Shirley Chisholm was the first black woman elected to the U.S. Congress in 1968, but the outspoken educator from the New York City neighborhood of Bedford-Stuyvesant told the press that she didn't want to be remembered for that accolade [source: Barron]. Instead, "Fighting Shirley" preferred to go down in history for her unrelenting stance against the political machine of Washington.
Previously working for New York City's department of child welfare, Chisholm became involved with community organizing and won a seat in the state legislature in 1964. Four years later, under the campaign slogan "unbought and unbossed," Chisholm ran for U.S. Congress in a newly apportioned congressional district in Brooklyn. Her white Republican opponent James Farmer saw eye to eye with Chisholm on racial equality issues, but openly opposed the notion of a woman being sent to Washington, derisively referring to the former early childhood education consultant and daycare center director as a "little schoolteacher" [source: U.S. House of Representatives].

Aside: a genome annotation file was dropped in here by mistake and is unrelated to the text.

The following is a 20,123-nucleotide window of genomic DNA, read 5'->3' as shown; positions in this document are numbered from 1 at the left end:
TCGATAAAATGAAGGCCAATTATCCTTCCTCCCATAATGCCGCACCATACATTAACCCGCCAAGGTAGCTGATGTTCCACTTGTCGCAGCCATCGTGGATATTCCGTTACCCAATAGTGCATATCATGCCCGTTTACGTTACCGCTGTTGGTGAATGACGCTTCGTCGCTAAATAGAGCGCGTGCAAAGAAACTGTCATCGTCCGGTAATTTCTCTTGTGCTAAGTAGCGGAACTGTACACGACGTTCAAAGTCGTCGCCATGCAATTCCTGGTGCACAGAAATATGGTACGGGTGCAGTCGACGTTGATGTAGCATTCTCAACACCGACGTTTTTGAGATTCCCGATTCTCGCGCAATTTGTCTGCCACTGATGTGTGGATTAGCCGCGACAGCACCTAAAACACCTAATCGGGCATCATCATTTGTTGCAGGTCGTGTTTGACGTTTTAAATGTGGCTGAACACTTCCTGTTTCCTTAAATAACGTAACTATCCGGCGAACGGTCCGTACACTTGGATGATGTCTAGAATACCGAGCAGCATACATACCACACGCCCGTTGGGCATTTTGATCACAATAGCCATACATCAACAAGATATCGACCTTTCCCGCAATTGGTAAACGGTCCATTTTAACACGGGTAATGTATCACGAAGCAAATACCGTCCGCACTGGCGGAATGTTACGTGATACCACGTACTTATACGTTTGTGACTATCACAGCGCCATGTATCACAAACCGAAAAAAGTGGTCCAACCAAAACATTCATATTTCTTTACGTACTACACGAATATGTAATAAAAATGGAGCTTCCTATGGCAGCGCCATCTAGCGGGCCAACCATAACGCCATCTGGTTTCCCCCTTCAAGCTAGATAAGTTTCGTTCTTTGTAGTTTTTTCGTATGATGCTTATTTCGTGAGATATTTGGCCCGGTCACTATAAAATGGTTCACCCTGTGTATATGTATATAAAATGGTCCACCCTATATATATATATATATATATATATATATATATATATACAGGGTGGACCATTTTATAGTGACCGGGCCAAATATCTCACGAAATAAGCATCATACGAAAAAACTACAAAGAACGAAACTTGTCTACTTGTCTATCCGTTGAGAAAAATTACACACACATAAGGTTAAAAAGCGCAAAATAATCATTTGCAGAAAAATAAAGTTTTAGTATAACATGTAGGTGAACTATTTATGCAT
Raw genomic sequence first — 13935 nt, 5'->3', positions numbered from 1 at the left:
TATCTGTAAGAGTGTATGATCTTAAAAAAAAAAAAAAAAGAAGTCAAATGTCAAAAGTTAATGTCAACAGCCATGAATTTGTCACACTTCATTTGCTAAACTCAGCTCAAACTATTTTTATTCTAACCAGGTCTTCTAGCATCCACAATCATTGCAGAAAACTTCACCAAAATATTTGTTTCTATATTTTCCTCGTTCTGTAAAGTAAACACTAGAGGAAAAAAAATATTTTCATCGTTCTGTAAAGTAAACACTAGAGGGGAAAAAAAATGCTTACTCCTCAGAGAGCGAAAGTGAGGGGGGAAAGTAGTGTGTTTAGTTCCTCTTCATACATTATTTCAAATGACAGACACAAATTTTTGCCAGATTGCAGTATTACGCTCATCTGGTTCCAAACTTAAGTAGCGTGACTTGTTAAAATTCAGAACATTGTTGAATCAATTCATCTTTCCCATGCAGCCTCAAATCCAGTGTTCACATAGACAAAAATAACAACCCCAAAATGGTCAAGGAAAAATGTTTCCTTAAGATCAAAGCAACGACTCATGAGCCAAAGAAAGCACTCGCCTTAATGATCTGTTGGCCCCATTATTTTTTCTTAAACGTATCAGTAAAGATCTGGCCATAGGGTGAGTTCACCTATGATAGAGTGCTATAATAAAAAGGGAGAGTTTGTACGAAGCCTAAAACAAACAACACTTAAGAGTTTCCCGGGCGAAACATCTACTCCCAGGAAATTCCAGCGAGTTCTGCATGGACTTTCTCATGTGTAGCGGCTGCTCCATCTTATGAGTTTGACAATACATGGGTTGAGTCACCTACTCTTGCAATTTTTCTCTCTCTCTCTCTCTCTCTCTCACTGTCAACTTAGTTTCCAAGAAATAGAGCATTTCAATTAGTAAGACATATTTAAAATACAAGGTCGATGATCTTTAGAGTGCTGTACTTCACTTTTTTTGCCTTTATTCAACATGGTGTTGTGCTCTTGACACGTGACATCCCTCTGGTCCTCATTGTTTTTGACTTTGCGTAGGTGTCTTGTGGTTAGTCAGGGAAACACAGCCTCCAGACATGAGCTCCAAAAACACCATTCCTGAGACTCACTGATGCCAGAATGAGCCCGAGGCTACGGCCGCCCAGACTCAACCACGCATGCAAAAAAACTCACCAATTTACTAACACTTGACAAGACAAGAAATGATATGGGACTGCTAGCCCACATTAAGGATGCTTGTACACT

But once in Washington, that "little schoolteacher" didn't sit idly by. Instead, she publicly agitated against her initial assignment to the Agriculture Committee, which she viewed as a toothless position for someone from the cement jungle of New York, and then announced her candidacy for president in 1972. Chisholm didn't win the Democratic Party nomination, but continued serving in the U.S. House of Representatives for seven terms and became a founding member of the Congressional Black Caucus and the Congressional Women's Caucus in 1971 and 1977, respectively [source: U.S. House of Representatives]. She died in 2005.